Cascaded MLIs structures have also gained courtesy due to superiority over earlier topologies, for example, the non-existence of diodes and capacitors despite producing increased levels in high-power applications and a simpler control structure. New multilayer inverter architectures, such as asymmetrical cascaded multilevel structures and hybrid structures, have newly emerged to abate the quantity of input DC voltage sources [5]. Yet, certain algorithms are required for these structures to compute the number of voltage sources. Furthermore, having surplus switches is not cost-effective.

To enhance the number of levels, asymmetrical CHB multilevel inverter (CHB-MLI) topologies came into existence by linking dissimilar un-equal DC voltage sources. The primary downside is that the stresses on the switches are not equivalent. Switches associated with the maximum input DC voltage have more voltage stress when compared to switches associated with the minimum input DC voltage. Switch temperatures will vary because of unbalanced loss sharing among switches. Furthermore, differential voltage stresses necessitate the employment of separate voltage ratings for switches, resulting in a higher cost; nevertheless, the benefits of the CHB, such as simplicity, simple control, modest structure, and adaptability, have been overlooked.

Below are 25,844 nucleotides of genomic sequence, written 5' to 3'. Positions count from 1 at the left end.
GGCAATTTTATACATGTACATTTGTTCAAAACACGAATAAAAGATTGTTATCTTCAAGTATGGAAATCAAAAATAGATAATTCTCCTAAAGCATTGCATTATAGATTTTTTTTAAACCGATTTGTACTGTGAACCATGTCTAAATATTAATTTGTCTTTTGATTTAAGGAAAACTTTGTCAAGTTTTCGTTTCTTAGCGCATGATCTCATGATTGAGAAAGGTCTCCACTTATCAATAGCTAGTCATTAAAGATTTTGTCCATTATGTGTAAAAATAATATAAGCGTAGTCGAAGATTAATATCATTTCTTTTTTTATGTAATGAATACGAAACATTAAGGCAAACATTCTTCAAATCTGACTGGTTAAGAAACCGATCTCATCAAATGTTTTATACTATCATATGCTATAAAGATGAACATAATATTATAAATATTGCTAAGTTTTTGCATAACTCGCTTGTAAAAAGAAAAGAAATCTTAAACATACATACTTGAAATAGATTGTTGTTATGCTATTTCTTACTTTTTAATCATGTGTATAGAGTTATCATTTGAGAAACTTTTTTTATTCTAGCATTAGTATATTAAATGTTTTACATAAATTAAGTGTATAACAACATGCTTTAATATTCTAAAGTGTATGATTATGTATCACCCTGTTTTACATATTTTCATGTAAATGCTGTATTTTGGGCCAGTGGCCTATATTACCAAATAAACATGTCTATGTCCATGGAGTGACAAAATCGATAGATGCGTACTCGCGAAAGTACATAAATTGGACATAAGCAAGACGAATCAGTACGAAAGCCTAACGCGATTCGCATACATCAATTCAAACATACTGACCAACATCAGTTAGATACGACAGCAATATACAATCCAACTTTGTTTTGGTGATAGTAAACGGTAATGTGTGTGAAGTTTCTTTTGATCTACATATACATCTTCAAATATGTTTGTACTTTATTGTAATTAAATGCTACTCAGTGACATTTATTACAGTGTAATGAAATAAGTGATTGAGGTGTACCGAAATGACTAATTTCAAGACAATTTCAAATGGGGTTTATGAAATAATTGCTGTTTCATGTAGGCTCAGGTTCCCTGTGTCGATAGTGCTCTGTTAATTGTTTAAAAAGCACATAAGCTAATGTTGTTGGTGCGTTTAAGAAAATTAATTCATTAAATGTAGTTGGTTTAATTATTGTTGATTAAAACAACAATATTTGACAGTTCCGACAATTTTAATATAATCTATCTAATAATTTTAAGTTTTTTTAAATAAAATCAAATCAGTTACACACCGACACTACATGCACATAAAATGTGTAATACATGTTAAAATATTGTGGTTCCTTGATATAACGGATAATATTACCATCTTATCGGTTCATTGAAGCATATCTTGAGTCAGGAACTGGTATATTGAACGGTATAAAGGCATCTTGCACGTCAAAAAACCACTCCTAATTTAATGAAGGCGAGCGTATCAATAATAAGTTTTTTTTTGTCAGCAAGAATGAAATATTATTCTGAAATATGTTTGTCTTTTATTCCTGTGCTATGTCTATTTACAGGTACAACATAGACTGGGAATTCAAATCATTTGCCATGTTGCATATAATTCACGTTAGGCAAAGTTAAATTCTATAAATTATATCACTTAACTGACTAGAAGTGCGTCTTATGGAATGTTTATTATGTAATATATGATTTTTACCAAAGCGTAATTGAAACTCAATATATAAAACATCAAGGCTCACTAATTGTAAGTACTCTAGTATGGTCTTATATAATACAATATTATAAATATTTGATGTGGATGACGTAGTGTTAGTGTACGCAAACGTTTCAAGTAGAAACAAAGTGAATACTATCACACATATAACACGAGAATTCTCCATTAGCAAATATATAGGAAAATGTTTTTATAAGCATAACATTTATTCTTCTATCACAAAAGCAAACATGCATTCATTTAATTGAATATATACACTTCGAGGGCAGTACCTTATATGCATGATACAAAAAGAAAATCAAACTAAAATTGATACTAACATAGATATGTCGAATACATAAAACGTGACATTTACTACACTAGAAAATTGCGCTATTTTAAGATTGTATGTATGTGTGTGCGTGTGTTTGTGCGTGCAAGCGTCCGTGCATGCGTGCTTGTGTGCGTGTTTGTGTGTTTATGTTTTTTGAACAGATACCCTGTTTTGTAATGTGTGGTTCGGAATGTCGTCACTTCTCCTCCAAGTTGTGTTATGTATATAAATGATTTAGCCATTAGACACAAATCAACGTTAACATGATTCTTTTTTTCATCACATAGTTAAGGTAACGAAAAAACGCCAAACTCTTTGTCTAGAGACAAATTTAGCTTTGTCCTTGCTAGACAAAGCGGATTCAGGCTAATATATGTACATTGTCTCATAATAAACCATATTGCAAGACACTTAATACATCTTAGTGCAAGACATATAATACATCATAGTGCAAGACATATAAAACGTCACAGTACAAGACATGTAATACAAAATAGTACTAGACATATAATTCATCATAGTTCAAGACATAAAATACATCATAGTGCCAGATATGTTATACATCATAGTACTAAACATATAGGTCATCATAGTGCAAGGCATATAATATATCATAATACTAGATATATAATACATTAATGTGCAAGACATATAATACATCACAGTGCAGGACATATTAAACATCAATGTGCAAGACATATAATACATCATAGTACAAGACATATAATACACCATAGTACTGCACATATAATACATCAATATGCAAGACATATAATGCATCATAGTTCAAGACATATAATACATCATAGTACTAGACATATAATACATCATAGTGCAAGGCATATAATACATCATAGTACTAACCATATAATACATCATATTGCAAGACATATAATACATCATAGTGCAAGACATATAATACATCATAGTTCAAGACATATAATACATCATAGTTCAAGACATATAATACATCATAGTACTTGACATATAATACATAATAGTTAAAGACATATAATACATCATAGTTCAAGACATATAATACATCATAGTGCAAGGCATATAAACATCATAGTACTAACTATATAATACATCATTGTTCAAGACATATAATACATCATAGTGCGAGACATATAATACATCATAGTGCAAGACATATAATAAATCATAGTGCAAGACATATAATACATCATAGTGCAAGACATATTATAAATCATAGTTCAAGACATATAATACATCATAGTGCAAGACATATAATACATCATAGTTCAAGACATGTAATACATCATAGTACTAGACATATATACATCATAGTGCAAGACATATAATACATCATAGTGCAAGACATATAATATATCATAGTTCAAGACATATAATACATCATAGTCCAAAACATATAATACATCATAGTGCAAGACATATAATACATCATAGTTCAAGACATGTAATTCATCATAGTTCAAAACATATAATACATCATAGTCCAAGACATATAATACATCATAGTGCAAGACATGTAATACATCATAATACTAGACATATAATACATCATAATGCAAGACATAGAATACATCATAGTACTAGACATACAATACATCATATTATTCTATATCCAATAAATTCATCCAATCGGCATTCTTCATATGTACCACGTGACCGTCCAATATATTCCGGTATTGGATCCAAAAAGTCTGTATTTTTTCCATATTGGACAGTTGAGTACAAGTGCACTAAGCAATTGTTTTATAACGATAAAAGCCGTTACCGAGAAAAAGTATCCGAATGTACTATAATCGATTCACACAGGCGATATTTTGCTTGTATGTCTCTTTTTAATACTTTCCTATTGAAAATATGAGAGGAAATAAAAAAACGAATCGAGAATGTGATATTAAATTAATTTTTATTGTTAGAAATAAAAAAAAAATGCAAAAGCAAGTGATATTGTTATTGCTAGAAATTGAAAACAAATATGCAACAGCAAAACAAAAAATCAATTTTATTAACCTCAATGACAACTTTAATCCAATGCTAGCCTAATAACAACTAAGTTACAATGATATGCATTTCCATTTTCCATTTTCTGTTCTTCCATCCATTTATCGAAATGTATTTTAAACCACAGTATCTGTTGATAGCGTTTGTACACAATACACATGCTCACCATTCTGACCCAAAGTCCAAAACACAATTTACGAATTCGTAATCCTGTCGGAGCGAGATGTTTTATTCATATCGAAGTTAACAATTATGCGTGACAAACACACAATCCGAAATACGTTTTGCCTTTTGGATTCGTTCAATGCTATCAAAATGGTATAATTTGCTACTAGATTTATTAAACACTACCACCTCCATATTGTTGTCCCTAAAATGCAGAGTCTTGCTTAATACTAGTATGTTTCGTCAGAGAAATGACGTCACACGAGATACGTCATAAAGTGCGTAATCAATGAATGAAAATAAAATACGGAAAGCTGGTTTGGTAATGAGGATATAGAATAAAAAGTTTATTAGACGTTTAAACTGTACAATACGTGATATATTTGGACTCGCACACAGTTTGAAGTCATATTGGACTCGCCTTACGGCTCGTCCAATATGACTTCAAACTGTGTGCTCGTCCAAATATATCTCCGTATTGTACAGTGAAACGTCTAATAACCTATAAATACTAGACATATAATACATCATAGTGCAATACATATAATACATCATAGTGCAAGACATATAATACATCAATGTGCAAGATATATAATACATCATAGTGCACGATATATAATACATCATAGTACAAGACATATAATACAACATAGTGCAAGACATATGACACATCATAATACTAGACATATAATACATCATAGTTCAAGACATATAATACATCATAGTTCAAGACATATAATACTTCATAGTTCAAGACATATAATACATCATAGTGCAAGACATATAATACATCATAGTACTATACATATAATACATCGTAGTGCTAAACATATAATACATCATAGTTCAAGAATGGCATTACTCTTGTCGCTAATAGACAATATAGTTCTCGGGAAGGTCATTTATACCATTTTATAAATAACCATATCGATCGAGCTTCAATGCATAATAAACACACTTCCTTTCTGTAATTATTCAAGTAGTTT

Su et al., [6] showed the architecture, which involves multilevel DC-links (MLDCL) at the CHB inverter. MLDCL inverter with three DC input sources is shown in Fig. 4. The circuit comprises “n” half-bridge units combined in series, individually with two switches and only a DC source. These series-connected units, also known as level-generation parts, enable the development of a stepped DC voltage waveform. By altering the output voltage’s polarity, the H-bridge can yield a complete multilevel AC waveform. With fewer semiconductor switches, using the MLDCL topology, the output voltage level can be produced. Dc-bus voltage of staircase-shaped steps is provided by the MLDCL created by the half-bridge cells to the single-phase full-bridge inverter, which then alternates the voltage polarity to create an AC voltage with (2*n + 1) levels.